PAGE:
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Sure, you’re probably pretty familiar with nail polish, or acrylic and gel nails, but there’s a new trend to try: dip powder nails, sometimes called SNS nails.

A dip powder manicure involves dipping the nails one by one into a special type of colored acrylic powder — though a nail technician may brush the powder on instead, for the sake of infection control. Then, they’ll apply a clear sealant on top.

This manicure technique has recently resurged in popularity, thanks to social media.

Dip powder manicures last a long time and are very resistant to chipping. But these perks can prove something of a downfall when it comes time to remove them.

Maybe you’ve had your manicure for a while and feel ready to swap it out for some new nail art. You might wonder how you can remove dip nails safely without hurting your natural nail.

Dip nails can be fairly tricky to remove, especially at home. Your best bet usually involves getting them taken off professionally at a nail salon. Still, home removal is possible.

Read on to learn why you might want to consider professional removal when possible. We’ll also provide step-by-step instructions for when you need to remove dip powder manicures at home.

Dip powder nails last longer than a gel manicure or nail polish — sometimes up to a month before they begin to chip or peel, explains Subhana Khan, a senior nail technician at Paint Nails London with seven years of experience in the nail industry.

Some dip powder manicure brands also include extra nutrients in their product to help strengthen and grow your nails.

After about a month, you might find your nails have started to chip or look a little messier than you’d like. You might also want to remove them early, or simply want to switch colors.

Whatever your reason, if you need to say goodbye to your manicure, you’ll have to consider how you want to remove your nails.

Experts typically suggest not trying this at home.

“We always recommend coming into the salon to ensure these are professionally removed,” says Shadia Laaouiti, director aesthetician of Forbici Knightsbridge.

By visiting a salon, you can reduce your risk of seriously damaging your natural nail.

Plus, dip powders generally prove more difficult to remove than other manicure types, so many people find it more convenient to get this done professionally.

Salons already have all the supplies required to remove dip powder manicures. If you’re only planning to remove one manicure at home, collecting all the supplies you need could be an expensive, time-consuming process.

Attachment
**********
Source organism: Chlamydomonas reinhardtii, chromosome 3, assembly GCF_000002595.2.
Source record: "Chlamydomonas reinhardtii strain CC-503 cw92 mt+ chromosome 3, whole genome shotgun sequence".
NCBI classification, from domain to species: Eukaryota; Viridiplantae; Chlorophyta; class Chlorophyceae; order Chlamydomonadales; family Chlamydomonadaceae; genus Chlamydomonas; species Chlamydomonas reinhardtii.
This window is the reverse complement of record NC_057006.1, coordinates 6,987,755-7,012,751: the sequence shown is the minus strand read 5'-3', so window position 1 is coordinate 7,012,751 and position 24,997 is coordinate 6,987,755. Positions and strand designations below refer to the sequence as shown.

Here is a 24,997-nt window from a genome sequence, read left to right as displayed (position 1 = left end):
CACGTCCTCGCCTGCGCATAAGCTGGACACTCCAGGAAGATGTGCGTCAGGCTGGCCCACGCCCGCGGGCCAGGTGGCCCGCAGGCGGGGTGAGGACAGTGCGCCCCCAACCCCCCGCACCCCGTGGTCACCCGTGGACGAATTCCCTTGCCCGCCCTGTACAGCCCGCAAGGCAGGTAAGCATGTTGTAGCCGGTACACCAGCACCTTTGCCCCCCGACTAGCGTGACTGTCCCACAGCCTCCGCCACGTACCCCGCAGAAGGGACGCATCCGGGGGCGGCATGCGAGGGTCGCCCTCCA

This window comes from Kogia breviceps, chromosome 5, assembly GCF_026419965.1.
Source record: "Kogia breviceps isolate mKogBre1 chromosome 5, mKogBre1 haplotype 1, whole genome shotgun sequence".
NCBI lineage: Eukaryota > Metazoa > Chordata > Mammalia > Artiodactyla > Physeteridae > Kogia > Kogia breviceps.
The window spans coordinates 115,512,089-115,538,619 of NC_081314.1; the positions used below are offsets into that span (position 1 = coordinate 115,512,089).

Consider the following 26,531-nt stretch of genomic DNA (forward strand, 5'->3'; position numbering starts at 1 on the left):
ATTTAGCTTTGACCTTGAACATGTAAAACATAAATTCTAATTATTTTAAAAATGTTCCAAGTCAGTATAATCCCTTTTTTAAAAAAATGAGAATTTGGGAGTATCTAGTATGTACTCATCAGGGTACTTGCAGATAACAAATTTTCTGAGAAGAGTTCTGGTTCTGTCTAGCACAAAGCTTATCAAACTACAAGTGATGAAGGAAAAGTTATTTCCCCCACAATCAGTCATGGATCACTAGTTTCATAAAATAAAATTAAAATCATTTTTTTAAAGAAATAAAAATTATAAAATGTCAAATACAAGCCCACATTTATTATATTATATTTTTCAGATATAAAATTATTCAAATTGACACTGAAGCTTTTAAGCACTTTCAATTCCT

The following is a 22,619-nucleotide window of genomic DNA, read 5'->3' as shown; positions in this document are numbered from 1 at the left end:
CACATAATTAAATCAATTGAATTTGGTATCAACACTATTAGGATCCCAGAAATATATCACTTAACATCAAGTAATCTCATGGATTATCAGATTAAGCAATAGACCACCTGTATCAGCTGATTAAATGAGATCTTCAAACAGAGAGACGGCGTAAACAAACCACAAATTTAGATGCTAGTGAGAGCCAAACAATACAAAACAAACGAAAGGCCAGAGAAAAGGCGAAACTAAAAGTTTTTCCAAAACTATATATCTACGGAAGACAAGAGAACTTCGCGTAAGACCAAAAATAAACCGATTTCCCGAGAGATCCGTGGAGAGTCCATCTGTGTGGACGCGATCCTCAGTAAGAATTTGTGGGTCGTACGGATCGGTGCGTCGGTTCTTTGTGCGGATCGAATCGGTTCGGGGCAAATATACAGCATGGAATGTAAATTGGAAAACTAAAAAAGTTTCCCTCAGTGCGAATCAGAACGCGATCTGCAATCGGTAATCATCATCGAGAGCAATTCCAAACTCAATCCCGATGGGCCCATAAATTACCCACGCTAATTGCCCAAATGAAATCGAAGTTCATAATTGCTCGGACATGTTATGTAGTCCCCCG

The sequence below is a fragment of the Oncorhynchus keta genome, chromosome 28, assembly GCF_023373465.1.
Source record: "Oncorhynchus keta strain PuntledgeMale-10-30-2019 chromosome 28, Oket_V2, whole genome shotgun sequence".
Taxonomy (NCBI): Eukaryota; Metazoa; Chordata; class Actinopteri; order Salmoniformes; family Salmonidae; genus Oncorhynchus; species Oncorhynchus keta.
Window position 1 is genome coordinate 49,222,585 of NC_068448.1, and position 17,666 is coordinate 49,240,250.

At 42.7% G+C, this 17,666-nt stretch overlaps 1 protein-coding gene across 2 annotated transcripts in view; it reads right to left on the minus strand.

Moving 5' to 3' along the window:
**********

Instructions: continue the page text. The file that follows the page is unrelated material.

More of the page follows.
Technically, yes. It’s possible to remove dip nails at home.

“You can remove them yourself at home with the same process as in the salons,” says Khan, but she also emphasizes that it’s better to visit a salon for professional removal.

If you do plan to regularly remove your dip powder manicures at home, you may find it helpful to visit a salon for your first removal so you can learn the correct technique from a professional.

Before you remove your dip powder manicure, you’ll need to collect all the necessary supplies.

These include:

  • nail file
  • nail clippers
  • a wooden orange stick or cuticle stick
  • acetones
  • small metal or glass bowl
  • a large heat-safe bowl
  • towels

Step 1: Cut and file your nails

“The shorter the nail, the easier it is to remove,” says Laaouiti.

For your first step, take your nail clippers and cut your nails down to the final length you want.

After you cut your nails, you can also buff the top of your nails to remove the shiny, clear sealant layer. This step will help the sealant dissolve more easily later on.

This step isn’t strictly necessary, and filing the tops of your nails too much can actually damage your nail, so take care to avoid too much buffing.

Step 2: Warm the acetone

Next, prep a bowl of acetone in a well-ventilated area. You’ll want to use warm acetone, rather than room temperature acetone.

To heat the acetone:

  • Place a small metal bowl in a larger bowl of very hot water. Make sure the water level is low enough that it doesn’t leak into the smaller bowl.
  • If you don’t have a metal bowl, you could also use a plastic bag with acetone in it. Just keep in mind that this could get a little messy.
  • Alternatively, heat up a towel and drape it over the bowl of acetone.

Safety note

Never warm acetone in the microwave or in a pan on the stove.

Acetone is highly flammable and can cause an explosion when heated past the boiling point. This is one key reason why you may want to opt for professional removal.

Step 3: Soak your nails

Once you’ve warmed the acetone, get comfortable and submerge your nails.

They’ll need to remain soaking for approximately 25 minutes.

Step 4: Scrape off the excess